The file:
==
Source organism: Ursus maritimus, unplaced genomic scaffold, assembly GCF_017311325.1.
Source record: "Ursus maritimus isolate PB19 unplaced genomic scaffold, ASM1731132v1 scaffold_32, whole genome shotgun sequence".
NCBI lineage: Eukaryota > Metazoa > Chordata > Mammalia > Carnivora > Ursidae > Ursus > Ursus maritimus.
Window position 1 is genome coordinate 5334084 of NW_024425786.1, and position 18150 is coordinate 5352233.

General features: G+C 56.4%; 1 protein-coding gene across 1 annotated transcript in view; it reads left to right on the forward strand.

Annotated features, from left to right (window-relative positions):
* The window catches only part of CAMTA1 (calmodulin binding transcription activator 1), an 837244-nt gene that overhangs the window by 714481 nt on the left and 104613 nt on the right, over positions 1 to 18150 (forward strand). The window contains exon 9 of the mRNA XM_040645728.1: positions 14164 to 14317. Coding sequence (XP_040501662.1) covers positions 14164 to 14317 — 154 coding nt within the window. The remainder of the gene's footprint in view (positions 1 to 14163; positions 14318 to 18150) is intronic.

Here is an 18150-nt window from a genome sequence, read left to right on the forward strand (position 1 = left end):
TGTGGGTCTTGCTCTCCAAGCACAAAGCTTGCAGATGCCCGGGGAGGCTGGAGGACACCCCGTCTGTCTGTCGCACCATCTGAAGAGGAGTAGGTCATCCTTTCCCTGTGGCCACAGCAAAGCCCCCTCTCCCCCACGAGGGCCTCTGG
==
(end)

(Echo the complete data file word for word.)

Source organism: Ursus maritimus, unplaced genomic scaffold, assembly GCF_017311325.1.
Source record: "Ursus maritimus isolate PB19 unplaced genomic scaffold, ASM1731132v1 scaffold_32, whole genome shotgun sequence".
NCBI lineage: Eukaryota > Metazoa > Chordata > Mammalia > Carnivora > Ursidae > Ursus > Ursus maritimus.
Window position 1 is genome coordinate 5334084 of NW_024425786.1, and position 18150 is coordinate 5352233.

General features: G+C 56.4%; 1 protein-coding gene across 1 annotated transcript in view; it reads left to right on the forward strand.

Annotated features, from left to right (window-relative positions):
* The window catches only part of CAMTA1 (calmodulin binding transcription activator 1), an 837244-nt gene that overhangs the window by 714481 nt on the left and 104613 nt on the right, over positions 1 to 18150 (forward strand). The window contains exon 9 of the mRNA XM_040645728.1: positions 14164 to 14317. Coding sequence (XP_040501662.1) covers positions 14164 to 14317 — 154 coding nt within the window. The remainder of the gene's footprint in view (positions 1 to 14163; positions 14318 to 18150) is intronic.

Here is an 18150-nt window from a genome sequence, read left to right on the forward strand (position 1 = left end):
TGTGGGTCTTGCTCTCCAAGCACAAAGCTTGCAGATGCCCGGGGAGGCTGGAGGACACCCCGTCTGTCTGTCGCACCATCTGAAGAGGAGTAGGTCATCCTTTCCCTGTGGCCACAGCAAAGCCCCCTCTCCCCCACGAGGGCCTCTGG